The evening concluded with a speech by captain Wendy Richards, thanking grounds staff, sponsors and all ladies for their help during the year before handing over the position to incoming captain Marge Haddrill.

The group is now looking forward to next season.

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A MAJOR review of the research literature on no-till farming has found that it reduces crop yields by about 5 per cent.
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But the review, published in the international journal Nature, concluded that under certain conditions, no-till farming farming practised in combination with stubble retention and crop rotation can produce equivalent or even greater yields than conventional farming.

Agriculture researchers from the US, China and Europe collaborated in a meta-analysis – a comprehensive review of 621 research papers – of the productivity limits of conservation techniques.

One of its most significant conclusions of the study, titled Productivity limits and potentials of the principles of conservation agriculture, is that combining no-till farming with stubble retention and crop rotation is particularly beneficial in dry regions, where grain crops are grown with natural rainfall.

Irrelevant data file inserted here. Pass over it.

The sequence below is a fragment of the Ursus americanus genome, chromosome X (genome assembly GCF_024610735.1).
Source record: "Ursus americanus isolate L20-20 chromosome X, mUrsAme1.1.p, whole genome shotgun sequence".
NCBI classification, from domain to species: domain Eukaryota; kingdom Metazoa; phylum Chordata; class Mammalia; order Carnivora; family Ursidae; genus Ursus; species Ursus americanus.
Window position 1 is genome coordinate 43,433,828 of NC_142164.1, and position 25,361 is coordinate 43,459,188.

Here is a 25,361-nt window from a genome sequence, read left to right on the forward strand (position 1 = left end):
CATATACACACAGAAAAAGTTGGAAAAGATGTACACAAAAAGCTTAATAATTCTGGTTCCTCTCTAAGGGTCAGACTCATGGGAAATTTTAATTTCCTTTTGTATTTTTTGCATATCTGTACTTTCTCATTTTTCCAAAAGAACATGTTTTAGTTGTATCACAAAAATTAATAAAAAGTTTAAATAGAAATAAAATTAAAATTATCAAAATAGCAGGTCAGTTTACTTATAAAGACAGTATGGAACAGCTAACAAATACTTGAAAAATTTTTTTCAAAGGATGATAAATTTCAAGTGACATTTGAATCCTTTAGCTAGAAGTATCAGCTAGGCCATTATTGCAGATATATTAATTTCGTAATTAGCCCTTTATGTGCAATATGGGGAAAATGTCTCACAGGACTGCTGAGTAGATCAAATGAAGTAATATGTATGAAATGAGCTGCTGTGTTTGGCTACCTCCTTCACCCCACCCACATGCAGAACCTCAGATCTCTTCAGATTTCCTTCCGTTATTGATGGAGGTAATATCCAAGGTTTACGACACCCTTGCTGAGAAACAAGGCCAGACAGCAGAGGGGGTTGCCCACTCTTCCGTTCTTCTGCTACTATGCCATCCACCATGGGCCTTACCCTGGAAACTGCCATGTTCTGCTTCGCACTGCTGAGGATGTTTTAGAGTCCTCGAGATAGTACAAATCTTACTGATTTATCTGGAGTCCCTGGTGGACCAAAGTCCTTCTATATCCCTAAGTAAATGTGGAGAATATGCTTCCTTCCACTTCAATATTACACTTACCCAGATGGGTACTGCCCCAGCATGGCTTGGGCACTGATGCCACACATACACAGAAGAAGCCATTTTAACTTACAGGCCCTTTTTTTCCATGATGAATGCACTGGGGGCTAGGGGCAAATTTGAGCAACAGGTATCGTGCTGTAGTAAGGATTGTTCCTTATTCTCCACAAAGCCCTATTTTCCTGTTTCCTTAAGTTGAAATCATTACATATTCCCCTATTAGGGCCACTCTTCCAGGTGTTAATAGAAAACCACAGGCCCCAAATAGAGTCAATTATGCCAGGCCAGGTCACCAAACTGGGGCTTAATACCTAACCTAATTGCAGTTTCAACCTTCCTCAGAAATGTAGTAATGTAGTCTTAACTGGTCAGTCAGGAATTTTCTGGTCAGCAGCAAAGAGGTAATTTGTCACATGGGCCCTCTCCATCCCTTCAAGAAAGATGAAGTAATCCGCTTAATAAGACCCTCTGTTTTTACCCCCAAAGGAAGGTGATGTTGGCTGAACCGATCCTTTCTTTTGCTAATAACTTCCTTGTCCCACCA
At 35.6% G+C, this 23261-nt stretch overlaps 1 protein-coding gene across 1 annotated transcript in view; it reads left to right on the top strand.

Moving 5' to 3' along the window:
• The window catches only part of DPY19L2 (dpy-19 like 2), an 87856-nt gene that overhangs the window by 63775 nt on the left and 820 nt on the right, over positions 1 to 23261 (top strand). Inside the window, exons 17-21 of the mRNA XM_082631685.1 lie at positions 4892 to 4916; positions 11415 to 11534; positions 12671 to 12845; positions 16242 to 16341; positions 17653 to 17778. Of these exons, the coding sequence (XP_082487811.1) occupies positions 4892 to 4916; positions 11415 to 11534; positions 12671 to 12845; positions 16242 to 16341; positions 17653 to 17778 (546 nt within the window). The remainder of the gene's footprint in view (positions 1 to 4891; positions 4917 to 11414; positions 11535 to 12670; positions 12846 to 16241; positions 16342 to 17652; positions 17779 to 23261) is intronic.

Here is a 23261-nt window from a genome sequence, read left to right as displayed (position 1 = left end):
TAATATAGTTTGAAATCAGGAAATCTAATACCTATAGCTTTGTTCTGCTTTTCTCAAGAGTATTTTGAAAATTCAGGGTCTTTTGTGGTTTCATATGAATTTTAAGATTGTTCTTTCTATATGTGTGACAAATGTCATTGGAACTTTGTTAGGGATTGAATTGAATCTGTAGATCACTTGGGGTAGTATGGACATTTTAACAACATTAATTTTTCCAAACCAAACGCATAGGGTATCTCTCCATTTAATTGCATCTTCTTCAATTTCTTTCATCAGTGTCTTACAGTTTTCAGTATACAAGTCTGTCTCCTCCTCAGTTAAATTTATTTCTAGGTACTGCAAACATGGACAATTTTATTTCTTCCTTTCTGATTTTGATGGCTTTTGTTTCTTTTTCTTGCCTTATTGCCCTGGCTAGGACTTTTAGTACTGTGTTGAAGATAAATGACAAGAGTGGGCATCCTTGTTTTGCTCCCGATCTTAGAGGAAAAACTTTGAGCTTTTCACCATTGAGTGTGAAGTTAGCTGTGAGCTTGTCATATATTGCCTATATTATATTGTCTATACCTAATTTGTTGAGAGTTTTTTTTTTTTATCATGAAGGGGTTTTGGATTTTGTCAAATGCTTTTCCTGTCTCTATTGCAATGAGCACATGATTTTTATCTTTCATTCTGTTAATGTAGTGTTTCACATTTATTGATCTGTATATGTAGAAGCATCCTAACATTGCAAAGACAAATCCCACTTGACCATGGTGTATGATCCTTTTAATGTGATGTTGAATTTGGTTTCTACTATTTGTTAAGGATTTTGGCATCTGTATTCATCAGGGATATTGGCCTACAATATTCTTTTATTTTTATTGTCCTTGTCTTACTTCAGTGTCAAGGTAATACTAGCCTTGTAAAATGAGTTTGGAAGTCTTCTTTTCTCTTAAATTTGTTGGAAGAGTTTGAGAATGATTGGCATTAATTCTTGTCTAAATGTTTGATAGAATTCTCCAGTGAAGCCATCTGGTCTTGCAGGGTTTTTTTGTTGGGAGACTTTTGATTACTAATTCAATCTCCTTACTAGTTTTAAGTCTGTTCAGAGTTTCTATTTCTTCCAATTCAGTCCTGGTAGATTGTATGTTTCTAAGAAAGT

These three strategies have become almost standard practice in the Victorian Mallee, and dryland farming regions across the Australian wheat belt, where they have helped to achieve a substantial reduction in wind erosion from bare paddocks.

The study did not consider other benefits of no-till agriculture, but said it clearly provided environmental and social benefits.

The authors suggested that the success of no-till farming in dryland regions could become an important strategy for climate-change adaptation in regions that are likely to become drier because of global warming.

But the authors warned of the need for caution if conservation farming is extended into regions subjected to a drying climate regime.

They said it is likely to be difficult to implement the supporting practices of stubble retention and crop rotation in resource-poor regions dominated by farmers with small holdings.

In those circumstances, they say, there is a risk that the shift to zero-till farming, in the absence of the other techniques, will result in yield losses.

They nominated sub-Saharan Africa and eastern Asia as regions where a shift to no-till farming alone, might actually reduce yields.